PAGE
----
Continuant nostre routte, navigasmes par trois jours sans rien descouvrir. — RABELAIS.
“There is a beautiful structure,” said Mr. Chainmail, as they glided by Lechlade church; “a subject for the pencil, Captain. It is a question worth asking, Mr. Mac Quedy, whether the religious spirit which reared these edifices, and connected with them everywhere an asylum for misfortune, and a provision for poverty, was not better than the commercial spirit, which has turned all the business of modern life into schemes of profit and processes of fraud and extortion. I do not see, in all your boasted improvements, any compensation for the religious charity of the twelfth century. I do not see any compensation for that kindly feeling which, within their own little communities, bound the several classes of society together, while full scope was left for the development of natural character, wherein individuals differed as conspicuously as in costume. Now, we all wear one conventional dress, one conventional face; we have no bond of union but pecuniary interest; we talk anything that comes uppermost for talking’s sake, and without expecting to be believed; we have no nature, no simplicity, no picturesqueness: everything about us is as artificial and as complicated as our steam-machinery: our poetry is a kaleidoscope of false imagery, expressing no real feeling, portraying no real existence. I do not see any compensation for the poetry of the twelfth century.”
MR. MAC QUEDY. I wonder to hear you, Mr. Chainmail, talking of the religious charity of a set of lazy monks and beggarly friars, who were much more occupied with taking than giving; of whom those who were in earnest did nothing but make themselves and everybody about them miserable with fastings and penances, and other such trash; and those who were not, did nothing but guzzle and royster, and, having no wives of their own, took very unbecoming liberties with those of honester men. And as to your poetry of the twelfth century, it is not good for much.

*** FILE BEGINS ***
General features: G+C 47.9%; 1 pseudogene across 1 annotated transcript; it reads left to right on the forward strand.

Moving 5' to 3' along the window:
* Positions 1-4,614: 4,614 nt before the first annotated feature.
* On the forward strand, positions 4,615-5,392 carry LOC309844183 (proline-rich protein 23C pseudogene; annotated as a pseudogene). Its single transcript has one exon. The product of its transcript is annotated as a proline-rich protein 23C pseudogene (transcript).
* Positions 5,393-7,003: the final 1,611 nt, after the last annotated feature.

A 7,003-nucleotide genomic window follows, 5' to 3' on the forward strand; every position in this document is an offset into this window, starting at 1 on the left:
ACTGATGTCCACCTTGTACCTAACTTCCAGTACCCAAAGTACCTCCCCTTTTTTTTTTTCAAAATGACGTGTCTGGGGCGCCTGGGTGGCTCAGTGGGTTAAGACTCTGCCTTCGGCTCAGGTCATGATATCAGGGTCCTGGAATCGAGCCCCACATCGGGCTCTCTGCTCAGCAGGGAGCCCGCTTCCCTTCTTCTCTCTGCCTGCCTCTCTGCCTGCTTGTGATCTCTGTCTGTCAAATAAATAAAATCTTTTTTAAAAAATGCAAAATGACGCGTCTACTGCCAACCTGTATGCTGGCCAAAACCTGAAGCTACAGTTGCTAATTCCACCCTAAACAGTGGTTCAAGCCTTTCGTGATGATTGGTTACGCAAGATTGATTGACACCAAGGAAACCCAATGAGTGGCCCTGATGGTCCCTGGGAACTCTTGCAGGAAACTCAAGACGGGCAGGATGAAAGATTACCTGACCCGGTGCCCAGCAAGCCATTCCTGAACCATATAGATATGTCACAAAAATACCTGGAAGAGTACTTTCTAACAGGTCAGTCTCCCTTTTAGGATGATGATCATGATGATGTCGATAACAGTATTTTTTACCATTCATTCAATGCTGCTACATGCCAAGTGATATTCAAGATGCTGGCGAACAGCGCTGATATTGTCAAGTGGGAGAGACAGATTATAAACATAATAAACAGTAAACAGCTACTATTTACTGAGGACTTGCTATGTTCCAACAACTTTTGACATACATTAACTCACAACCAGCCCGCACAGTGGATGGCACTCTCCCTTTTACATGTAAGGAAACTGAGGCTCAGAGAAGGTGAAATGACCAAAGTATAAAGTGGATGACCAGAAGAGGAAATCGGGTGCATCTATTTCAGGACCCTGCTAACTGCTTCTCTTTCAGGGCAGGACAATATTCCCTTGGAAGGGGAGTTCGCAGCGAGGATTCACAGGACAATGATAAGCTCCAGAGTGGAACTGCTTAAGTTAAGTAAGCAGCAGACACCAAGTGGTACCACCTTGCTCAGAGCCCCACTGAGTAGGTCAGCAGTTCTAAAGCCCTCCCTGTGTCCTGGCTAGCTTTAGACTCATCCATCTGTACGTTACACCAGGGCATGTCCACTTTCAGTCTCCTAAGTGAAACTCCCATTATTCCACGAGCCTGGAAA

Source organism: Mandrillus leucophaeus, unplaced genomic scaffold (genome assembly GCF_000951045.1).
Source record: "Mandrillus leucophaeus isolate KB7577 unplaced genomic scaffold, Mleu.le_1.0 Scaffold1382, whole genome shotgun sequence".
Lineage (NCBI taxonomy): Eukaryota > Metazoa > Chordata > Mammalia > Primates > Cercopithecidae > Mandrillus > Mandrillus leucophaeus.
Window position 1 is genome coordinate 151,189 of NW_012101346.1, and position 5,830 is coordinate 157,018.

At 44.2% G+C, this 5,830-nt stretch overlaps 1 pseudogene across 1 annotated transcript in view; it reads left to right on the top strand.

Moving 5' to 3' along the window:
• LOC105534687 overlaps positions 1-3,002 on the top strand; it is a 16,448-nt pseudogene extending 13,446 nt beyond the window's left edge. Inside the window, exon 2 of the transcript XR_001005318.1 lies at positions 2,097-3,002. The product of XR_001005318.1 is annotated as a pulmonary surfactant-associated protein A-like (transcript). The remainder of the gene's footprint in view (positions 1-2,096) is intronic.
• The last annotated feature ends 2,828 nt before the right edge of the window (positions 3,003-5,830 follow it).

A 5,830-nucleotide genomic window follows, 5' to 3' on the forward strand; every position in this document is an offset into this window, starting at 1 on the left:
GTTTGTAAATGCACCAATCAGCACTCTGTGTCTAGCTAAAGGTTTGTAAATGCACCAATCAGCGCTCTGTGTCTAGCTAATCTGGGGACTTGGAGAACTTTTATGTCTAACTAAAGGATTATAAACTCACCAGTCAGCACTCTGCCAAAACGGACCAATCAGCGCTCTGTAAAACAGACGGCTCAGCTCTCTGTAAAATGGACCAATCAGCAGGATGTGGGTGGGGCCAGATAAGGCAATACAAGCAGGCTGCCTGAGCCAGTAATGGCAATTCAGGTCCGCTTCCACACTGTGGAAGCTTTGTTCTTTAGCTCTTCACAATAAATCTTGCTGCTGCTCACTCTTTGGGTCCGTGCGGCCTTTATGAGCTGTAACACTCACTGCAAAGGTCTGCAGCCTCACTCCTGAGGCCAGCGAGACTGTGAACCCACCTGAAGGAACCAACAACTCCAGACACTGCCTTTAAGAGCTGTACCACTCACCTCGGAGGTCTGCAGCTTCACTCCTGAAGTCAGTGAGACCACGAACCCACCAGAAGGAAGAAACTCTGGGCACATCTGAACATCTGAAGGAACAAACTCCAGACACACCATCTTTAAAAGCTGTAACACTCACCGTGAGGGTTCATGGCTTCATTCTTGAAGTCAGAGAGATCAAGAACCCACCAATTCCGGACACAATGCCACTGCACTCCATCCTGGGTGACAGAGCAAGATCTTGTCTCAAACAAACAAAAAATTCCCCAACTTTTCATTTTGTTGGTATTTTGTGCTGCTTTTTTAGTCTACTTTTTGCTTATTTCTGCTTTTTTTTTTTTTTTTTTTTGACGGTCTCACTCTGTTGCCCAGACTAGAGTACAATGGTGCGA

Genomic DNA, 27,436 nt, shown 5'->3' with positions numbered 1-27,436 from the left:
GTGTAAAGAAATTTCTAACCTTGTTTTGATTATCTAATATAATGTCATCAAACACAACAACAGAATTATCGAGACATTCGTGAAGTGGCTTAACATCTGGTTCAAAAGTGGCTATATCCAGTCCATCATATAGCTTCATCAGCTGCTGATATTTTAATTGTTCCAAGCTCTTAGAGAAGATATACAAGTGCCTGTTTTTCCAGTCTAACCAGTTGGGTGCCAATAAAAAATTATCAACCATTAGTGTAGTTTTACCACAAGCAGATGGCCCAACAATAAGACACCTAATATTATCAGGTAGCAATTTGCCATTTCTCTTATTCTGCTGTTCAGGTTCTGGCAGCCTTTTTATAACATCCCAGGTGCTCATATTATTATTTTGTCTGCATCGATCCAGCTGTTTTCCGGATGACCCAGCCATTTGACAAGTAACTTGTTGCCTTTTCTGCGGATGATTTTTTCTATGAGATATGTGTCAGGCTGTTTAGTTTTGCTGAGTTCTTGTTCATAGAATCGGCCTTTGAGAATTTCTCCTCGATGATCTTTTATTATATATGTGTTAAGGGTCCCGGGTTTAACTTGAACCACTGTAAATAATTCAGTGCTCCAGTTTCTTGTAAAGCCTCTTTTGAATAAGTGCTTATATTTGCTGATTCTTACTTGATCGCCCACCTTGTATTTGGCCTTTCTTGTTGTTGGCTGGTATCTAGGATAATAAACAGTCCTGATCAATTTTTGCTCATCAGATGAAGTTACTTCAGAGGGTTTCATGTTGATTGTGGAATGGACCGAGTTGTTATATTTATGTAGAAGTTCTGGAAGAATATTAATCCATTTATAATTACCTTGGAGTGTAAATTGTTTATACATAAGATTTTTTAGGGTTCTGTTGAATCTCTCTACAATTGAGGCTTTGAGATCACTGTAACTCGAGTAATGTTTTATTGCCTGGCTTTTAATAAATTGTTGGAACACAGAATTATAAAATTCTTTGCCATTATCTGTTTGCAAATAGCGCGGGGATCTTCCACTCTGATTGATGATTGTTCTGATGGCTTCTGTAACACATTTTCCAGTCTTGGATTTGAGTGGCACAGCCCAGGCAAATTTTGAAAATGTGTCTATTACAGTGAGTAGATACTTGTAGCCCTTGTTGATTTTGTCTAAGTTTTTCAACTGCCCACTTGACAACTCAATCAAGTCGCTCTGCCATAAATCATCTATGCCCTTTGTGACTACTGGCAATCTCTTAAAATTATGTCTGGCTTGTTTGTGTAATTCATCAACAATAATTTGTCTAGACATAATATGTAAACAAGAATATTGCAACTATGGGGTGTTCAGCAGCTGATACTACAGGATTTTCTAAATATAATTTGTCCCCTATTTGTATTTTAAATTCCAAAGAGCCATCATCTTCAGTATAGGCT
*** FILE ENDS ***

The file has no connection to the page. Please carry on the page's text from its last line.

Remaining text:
MR. CHAINMAIL. It has, at any rate, what ours wants, truth to nature and simplicity of diction.
The poetry, which was addressed to the people of the dark ages, pleased in proportion to the truth with which it depicted familiar images, and to their natural connection with the time and place to which they were assigned. In the poetry of our enlightened times, the characteristics of all seasons, soils, and climates may be blended together with much benefit to the author’s fame as an original genius. The cowslip of a civic poet is always in blossom, his fern is always in full feather; he gathers the celandine, the primrose, the heath-flower, the jasmine, and the chrysanthemum all on the same day and from the same spot; his nightingale sings all the year round, his moon is always full, his cygnet is as white as his swan, his cedar is as tremulous as his aspen, and his poplar as embowering as his beech. Thus all nature marches with the march of mind; but among barbarians, instead of mead and wine, and the best seat by the fire, the reward of such a genius would have been to be summarily turned out of doors in the snow, to meditate on the difference between day and night and between December and July. It is an age of liberality, indeed, when not to know an oak from a burdock is no disqualification for sylvan minstrelsy. I am for truth and simplicity.